9 Common Workout myths debunked
Ranging from the inane to the slightly more plausible, these fitness-related myths have been adopted as fact by many of the ignorant gym-ilk, who then take it upon themselves to propagate the foolishness - while also trying to make themselves look smart.
Here are some of the most pervasive bro-science myths that should be banned from the training floor. So the next time someone approaches you with one of these terrible ideas, you can just smile and say “bro….I got this!”.
1. Workout for at least 30 min to make a difference.
Debunked: Anything you do, for any period of time, will give you some benefit, You can accrue the same health benefits with three 10-minute bouts of aerobic exercise as during a single 30-minute one. If you're trying to lose weight, though, obviously the more you do, the faster you'll succeed. Running short on time? Ramp up the intensity (Hight Intensity Interval Training, HIITs) to maintain your fitness level and your habit.
2. Yoga is for flexibility.
Debunked: Being good at yoga is about achieving balance, calmness, stability and mental clarity—not about being flexible. The word yoga is derived from the Sanskrit root yuj, meaning “to yoke,” or “to unite”. The practice aims to create union between body, mind and spirit, as well as between the individual self and universal consciousness
3. Stretch before exercise to prevent injuries and enhance performance.
Debunked: Researchers haven't yet shown conclusively that pre-workout stretching decreases injury risk or improves performance. Limbering up can make tasks such as bending, reaching, twisting and lifting easier, however, says Michael Bracko, Ed.D., a sports physiologist in Calgary, Alberta. The amount of flexibility you need is job-, sport- and exercise-related, he says. Be sure to save your stretching for post-exercise, when muscles are warm.
4. Warm-up/ Cool-down, is not a requirement.
Debunked: The safest and a great mode of injury prevention is a good warm-up and cooldown that involve a milder version of your workout, such as walking before and after you jog.
A warm-up prepares your muscles and joints to work—cold muscles are more susceptible to injury—and a cool down gradually lowers heart rate, body temperature and blood pressure.
Curbing the latter could lead to dizziness and even cardiovascular complications.
5. Get 8-12 reps per set.
Debunked: Whoever branded this eight-to-12 edict was way off base. Hypertrophy can occur with a variety of different weights and rep ranges, as long as you implement progressive overload (like putting the muscles beyond what they are used to and adding more weight as you get stronger).
It was found that if the total training volume was the same, the muscle gains were also the same.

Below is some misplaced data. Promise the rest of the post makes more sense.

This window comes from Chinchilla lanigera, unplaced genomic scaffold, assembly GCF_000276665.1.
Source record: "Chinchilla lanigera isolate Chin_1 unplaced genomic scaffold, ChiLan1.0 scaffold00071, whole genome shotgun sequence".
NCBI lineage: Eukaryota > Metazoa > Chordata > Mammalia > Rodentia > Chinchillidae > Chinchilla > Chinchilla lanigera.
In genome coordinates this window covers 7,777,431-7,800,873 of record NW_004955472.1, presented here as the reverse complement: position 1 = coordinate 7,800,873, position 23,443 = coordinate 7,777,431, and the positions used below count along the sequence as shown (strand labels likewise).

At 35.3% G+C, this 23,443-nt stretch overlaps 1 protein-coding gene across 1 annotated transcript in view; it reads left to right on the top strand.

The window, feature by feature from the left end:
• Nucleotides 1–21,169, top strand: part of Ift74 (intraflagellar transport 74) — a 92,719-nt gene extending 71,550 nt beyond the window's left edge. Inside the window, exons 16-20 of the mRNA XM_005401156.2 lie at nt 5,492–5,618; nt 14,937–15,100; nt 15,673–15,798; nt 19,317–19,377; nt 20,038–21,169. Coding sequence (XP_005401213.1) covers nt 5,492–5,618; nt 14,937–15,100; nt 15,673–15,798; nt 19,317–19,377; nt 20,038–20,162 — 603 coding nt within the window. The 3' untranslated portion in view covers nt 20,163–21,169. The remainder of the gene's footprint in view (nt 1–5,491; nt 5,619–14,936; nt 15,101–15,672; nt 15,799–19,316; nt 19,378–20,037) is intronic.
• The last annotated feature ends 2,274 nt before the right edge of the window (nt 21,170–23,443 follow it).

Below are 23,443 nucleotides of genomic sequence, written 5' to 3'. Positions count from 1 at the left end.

Several recent studies compared the powerlifting style of resistance training (heavy load, low reps, lots of rest between sets) with the traditional bodybuilding-style training (moderate load, moderate reps, less rest between sets) and found that if the total training volume was the same, the muscle gains were also the same.
6. Get a protein shake within 45 min post-workout.
Debunked: Amino-acid availability does influence post-exercise protein synthesis, but whether this actually influences long-term muscle growth remains to be seen.
It takes time for food to be digested, absorbed and used, so some of the protein you ate at lunch may still be circulating in your bloodstream at dinnertime. Immediate post-workout feeding is probably important if you did a fasted workout, but if you ate some carbs and protein beforehand or if you train later in the day after having eaten several meals, you’re going to be OK.
7. Lift heavy to bulk and lifting light to get lean.
Debunked: Lifting heavy doesn’t necessarily guarantee muscle growth or bulk, since much of the physiological adaptations that make you stronger occur in your central nervous system rather than in your muscles.
Training with higher rep ranges may improve your endurance and increase your resistance to fatigue, but it won’t make
your muscles bigger and they certainly won’t get any leaner; there is still no such thing as subcutaneous fat reduction (or, spot reduction). So, while it won’t bulk you up to bodybuilder size, lifting heavy increases muscle recruitment, improves bone mass, boosts performance and enhances core stability.
8. Do cardio to burn more calories/lose weight.
Debunked: The benefits of cardio include improving heart and metabolic health, boosting endurance, lifting mood and of course burning calories, but cardio also increases blood flow to the brain, helping you focus, and impact cardio like running and jumping improves bone density. Doing cardio at varying intensities provides different benefits. It can no doubt be overdone, but people tend to term it as “more cardio = more weight lose”.
9. If you’re seeing gains/ improvement, there’s no reason to change your routine.
Debunked: Even if you are following the principle of progressive overload by systematically increasing your weights, you may be losing out by doing the same exercises, sets and reps that you’ve been doing for the last year (or more!).
Your body is efficient and is always looking for ways to conserve energy. It will adapt to the stresses placed on it in short shrift and suddenly your gains have come to a halt.
Systematically change your routine by switching up the sets, reps, resistance, intensity, frequency, time under tension, rest between sets and even types of exercises to keep your body guessing and progressing.
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